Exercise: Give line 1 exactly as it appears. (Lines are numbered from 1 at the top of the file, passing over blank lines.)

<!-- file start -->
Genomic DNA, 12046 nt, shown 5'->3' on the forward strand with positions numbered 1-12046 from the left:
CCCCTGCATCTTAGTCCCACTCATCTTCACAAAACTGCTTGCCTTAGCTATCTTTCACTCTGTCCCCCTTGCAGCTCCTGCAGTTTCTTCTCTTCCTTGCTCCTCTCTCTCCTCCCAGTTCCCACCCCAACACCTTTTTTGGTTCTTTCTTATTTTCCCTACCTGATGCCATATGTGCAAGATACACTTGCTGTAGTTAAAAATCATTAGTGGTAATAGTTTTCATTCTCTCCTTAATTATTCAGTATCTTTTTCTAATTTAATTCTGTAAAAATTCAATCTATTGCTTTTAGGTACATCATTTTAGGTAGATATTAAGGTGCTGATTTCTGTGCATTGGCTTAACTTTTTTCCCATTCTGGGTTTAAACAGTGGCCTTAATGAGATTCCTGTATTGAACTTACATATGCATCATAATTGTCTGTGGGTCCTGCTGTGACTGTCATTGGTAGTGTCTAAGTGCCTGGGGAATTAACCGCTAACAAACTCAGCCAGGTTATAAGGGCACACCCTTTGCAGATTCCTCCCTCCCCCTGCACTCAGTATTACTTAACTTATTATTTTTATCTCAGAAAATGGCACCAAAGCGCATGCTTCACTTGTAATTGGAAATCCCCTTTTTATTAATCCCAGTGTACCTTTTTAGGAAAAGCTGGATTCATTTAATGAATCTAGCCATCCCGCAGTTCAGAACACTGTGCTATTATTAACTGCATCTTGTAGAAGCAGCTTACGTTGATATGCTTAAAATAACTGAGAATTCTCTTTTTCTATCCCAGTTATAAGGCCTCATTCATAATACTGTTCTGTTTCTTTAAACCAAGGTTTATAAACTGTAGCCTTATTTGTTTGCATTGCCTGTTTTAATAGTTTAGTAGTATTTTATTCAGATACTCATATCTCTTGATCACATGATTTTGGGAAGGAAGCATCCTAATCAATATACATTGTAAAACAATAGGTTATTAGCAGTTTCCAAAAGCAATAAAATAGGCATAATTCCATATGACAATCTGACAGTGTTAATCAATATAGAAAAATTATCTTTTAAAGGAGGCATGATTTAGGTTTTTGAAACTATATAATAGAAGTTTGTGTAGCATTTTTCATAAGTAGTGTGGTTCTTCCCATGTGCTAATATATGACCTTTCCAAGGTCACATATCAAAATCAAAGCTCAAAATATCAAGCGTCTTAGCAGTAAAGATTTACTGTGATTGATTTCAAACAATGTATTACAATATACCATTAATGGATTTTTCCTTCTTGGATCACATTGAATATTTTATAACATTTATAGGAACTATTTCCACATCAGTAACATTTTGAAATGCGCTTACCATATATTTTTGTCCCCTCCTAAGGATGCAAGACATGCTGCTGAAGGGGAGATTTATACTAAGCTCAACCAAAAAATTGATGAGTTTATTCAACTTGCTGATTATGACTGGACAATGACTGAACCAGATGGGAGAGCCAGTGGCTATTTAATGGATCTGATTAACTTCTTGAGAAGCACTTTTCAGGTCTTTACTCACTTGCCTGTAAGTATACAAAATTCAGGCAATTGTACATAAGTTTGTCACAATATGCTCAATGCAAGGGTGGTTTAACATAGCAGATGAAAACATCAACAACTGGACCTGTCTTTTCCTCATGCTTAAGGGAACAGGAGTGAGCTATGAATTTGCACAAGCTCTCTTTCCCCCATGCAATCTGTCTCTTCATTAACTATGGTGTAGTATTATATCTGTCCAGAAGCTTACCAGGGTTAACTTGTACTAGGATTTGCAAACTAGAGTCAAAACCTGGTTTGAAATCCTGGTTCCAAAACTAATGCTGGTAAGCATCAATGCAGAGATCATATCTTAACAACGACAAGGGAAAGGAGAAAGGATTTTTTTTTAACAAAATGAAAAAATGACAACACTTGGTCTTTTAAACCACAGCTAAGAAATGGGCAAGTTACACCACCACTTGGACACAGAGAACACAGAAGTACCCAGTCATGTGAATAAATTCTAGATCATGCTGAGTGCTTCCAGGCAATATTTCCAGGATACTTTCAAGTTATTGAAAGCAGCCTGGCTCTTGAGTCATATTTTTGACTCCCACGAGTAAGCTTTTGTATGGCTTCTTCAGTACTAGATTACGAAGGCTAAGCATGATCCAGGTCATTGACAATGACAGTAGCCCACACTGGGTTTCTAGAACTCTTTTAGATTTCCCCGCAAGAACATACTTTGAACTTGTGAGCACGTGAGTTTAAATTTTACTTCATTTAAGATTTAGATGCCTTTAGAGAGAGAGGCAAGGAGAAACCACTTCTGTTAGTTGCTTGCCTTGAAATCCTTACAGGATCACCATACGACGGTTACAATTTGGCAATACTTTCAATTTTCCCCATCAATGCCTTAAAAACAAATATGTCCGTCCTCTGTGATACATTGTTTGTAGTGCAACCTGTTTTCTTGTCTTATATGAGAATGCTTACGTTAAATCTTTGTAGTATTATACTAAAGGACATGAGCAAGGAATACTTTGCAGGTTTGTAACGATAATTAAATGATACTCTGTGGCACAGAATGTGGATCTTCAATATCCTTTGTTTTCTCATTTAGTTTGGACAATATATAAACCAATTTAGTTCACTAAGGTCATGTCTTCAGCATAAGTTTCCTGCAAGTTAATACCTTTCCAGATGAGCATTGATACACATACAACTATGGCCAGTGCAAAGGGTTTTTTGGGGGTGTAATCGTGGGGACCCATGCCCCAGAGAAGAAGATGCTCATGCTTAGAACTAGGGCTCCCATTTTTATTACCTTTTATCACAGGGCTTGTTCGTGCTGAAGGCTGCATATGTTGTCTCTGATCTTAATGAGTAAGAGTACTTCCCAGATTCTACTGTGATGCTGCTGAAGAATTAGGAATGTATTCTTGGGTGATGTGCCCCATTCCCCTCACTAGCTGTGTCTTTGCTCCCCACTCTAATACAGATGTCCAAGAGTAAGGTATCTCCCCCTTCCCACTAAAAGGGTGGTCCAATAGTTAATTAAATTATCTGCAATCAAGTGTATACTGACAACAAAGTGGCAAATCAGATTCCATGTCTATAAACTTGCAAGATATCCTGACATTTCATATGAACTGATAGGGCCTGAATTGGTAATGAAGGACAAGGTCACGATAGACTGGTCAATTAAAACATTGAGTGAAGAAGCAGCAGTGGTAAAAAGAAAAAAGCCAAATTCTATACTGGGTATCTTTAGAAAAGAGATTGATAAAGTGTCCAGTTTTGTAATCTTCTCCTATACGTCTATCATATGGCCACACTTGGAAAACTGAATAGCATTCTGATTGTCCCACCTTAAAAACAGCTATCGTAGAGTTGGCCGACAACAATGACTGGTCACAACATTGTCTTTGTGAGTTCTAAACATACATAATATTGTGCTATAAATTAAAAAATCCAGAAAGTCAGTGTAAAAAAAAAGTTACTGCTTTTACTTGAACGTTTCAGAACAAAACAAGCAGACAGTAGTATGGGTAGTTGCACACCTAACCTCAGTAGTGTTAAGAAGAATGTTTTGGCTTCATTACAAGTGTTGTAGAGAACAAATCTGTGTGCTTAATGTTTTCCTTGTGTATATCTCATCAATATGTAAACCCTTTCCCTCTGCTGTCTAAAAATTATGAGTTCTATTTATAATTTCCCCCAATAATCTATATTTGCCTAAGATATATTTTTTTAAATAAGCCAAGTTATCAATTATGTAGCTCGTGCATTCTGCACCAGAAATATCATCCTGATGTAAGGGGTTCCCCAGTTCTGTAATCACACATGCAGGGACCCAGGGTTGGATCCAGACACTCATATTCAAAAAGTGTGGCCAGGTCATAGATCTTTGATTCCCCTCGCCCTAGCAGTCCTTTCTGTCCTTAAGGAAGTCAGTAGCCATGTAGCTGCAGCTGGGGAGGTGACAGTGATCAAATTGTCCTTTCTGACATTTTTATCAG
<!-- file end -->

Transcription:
Genomic DNA, 12046 nt, shown 5'->3' on the forward strand with positions numbered 1-12046 from the left: